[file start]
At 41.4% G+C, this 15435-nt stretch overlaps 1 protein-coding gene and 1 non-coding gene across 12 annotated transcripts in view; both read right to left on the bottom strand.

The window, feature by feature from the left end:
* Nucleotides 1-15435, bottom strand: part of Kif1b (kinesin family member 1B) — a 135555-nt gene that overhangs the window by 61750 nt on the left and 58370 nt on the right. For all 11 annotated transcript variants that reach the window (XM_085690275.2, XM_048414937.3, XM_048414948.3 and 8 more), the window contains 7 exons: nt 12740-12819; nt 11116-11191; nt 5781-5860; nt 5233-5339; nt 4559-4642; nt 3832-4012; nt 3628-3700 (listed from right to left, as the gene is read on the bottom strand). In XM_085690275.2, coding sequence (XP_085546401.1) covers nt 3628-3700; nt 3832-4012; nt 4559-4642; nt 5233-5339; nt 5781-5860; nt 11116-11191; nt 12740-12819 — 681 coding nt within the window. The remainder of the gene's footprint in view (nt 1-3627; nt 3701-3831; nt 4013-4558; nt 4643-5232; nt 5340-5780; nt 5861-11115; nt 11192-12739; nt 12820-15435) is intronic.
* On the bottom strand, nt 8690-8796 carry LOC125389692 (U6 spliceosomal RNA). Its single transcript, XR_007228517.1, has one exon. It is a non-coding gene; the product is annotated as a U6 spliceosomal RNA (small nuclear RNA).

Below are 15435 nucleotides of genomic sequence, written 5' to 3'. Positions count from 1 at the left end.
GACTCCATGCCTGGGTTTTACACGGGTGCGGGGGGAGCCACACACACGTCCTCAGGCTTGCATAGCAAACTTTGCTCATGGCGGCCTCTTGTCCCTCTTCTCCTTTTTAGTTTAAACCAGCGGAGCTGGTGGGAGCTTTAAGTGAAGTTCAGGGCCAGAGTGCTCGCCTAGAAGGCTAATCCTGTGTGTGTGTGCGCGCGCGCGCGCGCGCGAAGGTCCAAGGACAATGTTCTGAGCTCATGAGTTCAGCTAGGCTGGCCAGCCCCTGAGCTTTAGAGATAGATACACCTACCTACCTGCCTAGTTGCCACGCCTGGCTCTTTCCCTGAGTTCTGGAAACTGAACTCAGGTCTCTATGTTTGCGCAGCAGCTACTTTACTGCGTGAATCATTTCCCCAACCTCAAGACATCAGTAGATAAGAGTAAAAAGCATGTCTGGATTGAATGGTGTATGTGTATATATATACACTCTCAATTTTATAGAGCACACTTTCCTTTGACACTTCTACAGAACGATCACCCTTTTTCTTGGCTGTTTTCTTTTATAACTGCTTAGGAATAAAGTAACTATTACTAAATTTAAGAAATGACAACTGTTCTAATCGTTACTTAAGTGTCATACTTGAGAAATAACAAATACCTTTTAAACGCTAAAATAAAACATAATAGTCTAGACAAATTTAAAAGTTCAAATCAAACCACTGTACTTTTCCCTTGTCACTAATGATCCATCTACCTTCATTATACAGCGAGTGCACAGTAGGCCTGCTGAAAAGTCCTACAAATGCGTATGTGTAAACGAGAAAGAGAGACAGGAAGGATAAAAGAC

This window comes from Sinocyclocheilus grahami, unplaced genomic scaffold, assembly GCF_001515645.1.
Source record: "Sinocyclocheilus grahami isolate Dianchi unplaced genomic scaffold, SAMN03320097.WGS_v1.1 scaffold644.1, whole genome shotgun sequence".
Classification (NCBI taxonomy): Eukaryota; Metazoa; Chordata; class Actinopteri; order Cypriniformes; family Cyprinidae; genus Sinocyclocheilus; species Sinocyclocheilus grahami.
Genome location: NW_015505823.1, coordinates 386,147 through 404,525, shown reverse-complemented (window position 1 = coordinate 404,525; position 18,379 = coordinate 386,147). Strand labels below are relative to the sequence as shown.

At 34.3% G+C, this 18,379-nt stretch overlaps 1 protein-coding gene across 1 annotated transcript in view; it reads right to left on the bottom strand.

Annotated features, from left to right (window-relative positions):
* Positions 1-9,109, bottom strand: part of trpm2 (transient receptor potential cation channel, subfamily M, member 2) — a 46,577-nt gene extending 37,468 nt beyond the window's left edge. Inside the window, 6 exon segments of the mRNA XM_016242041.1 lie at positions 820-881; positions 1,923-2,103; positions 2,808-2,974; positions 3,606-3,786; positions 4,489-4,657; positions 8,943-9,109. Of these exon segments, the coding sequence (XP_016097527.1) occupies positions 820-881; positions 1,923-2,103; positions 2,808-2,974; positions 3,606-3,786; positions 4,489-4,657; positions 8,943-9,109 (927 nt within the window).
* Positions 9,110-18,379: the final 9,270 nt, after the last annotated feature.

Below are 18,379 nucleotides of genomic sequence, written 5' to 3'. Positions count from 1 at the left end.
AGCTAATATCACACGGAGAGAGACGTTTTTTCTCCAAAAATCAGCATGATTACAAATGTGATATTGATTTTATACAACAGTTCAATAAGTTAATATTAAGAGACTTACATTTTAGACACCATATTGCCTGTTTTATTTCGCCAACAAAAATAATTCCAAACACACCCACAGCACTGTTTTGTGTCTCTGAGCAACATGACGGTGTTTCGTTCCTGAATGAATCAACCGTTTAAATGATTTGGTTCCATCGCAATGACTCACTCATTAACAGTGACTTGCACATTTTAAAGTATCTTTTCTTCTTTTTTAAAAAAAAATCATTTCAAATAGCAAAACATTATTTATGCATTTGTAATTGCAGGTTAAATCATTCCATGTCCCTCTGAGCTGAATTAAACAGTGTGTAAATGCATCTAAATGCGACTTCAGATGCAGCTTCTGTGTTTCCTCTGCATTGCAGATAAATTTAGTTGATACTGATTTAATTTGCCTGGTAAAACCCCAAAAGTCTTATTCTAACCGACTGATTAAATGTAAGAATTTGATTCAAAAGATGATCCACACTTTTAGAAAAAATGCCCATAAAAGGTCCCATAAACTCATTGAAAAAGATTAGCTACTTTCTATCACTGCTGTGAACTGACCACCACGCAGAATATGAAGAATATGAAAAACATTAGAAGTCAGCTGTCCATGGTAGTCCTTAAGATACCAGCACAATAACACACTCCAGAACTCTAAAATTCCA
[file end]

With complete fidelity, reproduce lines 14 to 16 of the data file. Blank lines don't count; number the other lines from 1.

* Positions 9,110-18,379: the final 9,270 nt, after the last annotated feature.

Below are 18,379 nucleotides of genomic sequence, written 5' to 3'. Positions count from 1 at the left end.
AGCTAATATCACACGGAGAGAGACGTTTTTTCTCCAAAAATCAGCATGATTACAAATGTGATATTGATTTTATACAACAGTTCAATAAGTTAATATTAAGAGACTTACATTTTAGACACCATATTGCCTGTTTTATTTCGCCAACAAAAATAATTCCAAACACACCCACAGCACTGTTTTGTGTCTCTGAGCAACATGACGGTGTTTCGTTCCTGAATGAATCAACCGTTTAAATGATTTGGTTCCATCGCAATGACTCACTCATTAACAGTGACTTGCACATTTTAAAGTATCTTTTCTTCTTTTTTAAAAAAAAATCATTTCAAATAGCAAAACATTATTTATGCATTTGTAATTGCAGGTTAAATCATTCCATGTCCCTCTGAGCTGAATTAAACAGTGTGTAAATGCATCTAAATGCGACTTCAGATGCAGCTTCTGTGTTTCCTCTGCATTGCAGATAAATTTAGTTGATACTGATTTAATTTGCCTGGTAAAACCCCAAAAGTCTTATTCTAACCGACTGATTAAATGTAAGAATTTGATTCAAAAGATGATCCACACTTTTAGAAAAAATGCCCATAAAAGGTCCCATAAACTCATTGAAAAAGATTAGCTACTTTCTATCACTGCTGTGAACTGACCACCACGCAGAATATGAAGAATATGAAAAACATTAGAAGTCAGCTGTCCATGGTAGTCCTTAAGATACCAGCACAATAACACACTCCAGAACTCTAAAATTCCA